About Rebecca

Rebecca Imthurn is an aspiring novelist living with her family, a guinea pig, and a goldfish.

Juliet Takes a Breath by Gabby Rivera

Juliet Takes a Breath by Gabby Rivera was a fun, light, feminist story. The protagonist, Juliet, is gay and Puerto Rican, and the book mainly focuses on her attempts to reconcile those different parts of her identity. Juliet grew up in the Bronx, but by the time the story starts she is in college, and about to start an internship with the author of her favorite book Raging Flower: Empowering Your Pussy by Empowering Your Mind. Juliet mainly faces emotional issues in this book, a lot of them relating to feminism’s traditional whiteness and Juliet’s struggle to reconcile her feminist side with her Puerto Rican side.
The night before Juliet leaves the Bronx, she comes out to her family, to mixed reactions. The very next day, she is on her way to Portland, Oregon, a place so foreign to her, her family can’t remember what city she’s going to. There is a lot of initial culture shock when she reaches her destination. The majority of people are white, the lgbtq+ community is out and proud, and almost everyone is a hippie. There are things Juliet doesn’t like about Portland, and there are things she doesn’t like about the Bronx, and as she compares the two cities, she discovers her identity and what kind of environment she likes to be surrounded by. As you probably could tell, the book is based heavily on setting, which I found unusual and refreshing. The book is also set in 2003, which I thought was an unnecessary and strange choice, since the author didn’t take advantage of the time period at any point in the book. There were so few placing details, in fact, that I forgot the book wasn’t set in the present for the majority of the time I was reading it.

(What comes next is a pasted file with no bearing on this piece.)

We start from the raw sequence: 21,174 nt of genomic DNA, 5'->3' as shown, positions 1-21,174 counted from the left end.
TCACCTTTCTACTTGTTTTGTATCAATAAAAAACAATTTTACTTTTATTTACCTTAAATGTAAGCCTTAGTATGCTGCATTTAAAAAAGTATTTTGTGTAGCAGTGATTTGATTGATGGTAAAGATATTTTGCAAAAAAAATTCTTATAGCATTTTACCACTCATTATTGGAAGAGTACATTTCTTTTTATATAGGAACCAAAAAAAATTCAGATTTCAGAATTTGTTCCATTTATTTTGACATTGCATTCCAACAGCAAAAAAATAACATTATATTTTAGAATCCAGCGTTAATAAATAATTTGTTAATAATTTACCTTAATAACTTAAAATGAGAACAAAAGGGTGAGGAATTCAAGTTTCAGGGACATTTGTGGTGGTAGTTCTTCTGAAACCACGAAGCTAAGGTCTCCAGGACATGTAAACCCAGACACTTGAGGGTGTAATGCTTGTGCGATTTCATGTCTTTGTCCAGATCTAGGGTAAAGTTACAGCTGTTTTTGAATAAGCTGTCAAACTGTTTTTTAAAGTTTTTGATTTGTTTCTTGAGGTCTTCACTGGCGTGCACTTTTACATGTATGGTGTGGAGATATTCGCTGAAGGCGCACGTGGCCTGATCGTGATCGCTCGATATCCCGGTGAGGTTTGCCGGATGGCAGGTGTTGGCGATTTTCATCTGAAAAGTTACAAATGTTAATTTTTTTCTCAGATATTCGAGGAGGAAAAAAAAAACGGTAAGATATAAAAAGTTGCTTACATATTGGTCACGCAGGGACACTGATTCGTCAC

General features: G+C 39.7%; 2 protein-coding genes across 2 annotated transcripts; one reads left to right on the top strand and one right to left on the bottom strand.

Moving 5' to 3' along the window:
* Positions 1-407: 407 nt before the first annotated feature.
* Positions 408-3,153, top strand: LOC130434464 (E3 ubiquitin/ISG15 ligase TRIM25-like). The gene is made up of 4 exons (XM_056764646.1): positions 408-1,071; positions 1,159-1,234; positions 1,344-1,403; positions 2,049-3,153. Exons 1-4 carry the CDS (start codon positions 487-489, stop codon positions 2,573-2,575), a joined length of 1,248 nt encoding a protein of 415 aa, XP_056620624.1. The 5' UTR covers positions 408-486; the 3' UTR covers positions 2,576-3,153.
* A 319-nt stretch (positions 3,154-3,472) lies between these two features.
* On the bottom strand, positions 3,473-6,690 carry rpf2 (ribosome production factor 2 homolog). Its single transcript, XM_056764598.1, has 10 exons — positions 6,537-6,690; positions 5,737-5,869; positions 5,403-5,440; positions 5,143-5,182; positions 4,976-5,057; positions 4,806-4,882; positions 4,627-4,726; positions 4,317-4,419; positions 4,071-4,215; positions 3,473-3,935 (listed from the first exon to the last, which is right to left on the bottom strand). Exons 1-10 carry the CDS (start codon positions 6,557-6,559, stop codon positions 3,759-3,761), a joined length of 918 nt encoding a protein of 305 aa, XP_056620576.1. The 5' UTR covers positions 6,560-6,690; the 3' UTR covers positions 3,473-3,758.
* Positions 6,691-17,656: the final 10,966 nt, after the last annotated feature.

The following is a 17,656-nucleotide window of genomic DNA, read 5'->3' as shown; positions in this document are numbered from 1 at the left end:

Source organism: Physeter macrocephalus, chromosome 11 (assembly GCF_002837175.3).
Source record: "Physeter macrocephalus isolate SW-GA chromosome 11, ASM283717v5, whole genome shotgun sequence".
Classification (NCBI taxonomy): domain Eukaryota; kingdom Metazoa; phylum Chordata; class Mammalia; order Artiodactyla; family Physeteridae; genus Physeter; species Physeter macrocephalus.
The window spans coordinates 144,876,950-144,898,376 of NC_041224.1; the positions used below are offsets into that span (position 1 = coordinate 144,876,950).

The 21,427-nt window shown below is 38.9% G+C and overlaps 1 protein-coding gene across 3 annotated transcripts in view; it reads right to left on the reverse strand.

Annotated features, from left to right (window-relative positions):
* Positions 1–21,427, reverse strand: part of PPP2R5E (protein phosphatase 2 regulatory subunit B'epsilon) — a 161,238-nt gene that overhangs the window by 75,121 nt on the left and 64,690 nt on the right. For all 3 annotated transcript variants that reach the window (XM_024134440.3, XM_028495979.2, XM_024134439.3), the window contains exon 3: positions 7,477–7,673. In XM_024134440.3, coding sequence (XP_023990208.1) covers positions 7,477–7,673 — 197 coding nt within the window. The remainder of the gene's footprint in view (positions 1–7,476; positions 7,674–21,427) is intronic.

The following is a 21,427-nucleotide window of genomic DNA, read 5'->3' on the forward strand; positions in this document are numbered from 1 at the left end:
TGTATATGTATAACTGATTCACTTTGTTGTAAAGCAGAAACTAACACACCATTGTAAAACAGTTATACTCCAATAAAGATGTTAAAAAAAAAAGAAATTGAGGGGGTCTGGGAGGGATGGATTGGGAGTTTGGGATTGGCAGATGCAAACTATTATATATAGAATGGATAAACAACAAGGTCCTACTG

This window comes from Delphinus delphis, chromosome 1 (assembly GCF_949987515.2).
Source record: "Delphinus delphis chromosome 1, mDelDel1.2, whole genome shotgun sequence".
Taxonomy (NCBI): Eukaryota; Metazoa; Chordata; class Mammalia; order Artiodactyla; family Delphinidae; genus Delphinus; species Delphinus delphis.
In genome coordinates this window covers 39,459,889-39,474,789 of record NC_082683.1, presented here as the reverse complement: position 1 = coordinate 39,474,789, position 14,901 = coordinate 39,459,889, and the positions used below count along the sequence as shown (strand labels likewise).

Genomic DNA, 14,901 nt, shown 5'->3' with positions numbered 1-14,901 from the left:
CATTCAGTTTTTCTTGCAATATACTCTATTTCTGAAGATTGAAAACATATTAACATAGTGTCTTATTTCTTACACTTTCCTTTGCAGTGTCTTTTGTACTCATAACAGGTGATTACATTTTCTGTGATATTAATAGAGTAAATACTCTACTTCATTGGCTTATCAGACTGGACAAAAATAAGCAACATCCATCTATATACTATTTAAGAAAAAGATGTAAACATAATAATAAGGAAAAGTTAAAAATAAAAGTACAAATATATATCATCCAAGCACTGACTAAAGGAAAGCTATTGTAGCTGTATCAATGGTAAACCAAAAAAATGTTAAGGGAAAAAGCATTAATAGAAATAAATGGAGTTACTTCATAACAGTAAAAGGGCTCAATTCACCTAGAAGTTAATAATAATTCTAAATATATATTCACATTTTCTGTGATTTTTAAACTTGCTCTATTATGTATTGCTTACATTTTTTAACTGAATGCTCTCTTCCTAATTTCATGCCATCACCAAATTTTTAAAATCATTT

Most of the characters were well-developed and interesting, but most of them were fairly unrealistic. Juliet’s 14-year-old brother reads the Animorph series, which is meant for elementary schoolers. Harlowe, Juliet’s idol, and the author she is interning with, is a hippie to a degree so extreme, it would be near-impossible for a real person to reach it. Other than that, the characters seemed realistic, and almost all of them were a person of color or a member of a minority group. This book was delightfully diverse, with a ton of people of color and lgbtq+ representation.
Juliet Takes a Breath was very contemplative and conversational. Juliet muses on indirect and unintentional racism she experiences in Portland, and whether she can find a sense of community with people who make so many mistakes and seem so inconsiderate. The writing style was unique, almost a train of thought. It was rambling but charming, and fit Juliet’s narrative perfectly. It took a lot of the emotional weight away from the story, so most of the time I was reading it I just felt entertained, which isn’t necessarily a bad thing. It was fun but not life-changing, although I do think this could be a very meaningful book for some people. I think everyone, although especially Latinas, who have recently discovered their sexuality, or are trying to work up the courage to come out could appreciate this book. I would also recommend this book to anyone who wants to learn more about social liberalism or likes reading stories about culture shock. Overall, Juliet Takes a Breath was a fun, though not very deep book, that mostly discussed what it means to balance different aspects of your personality.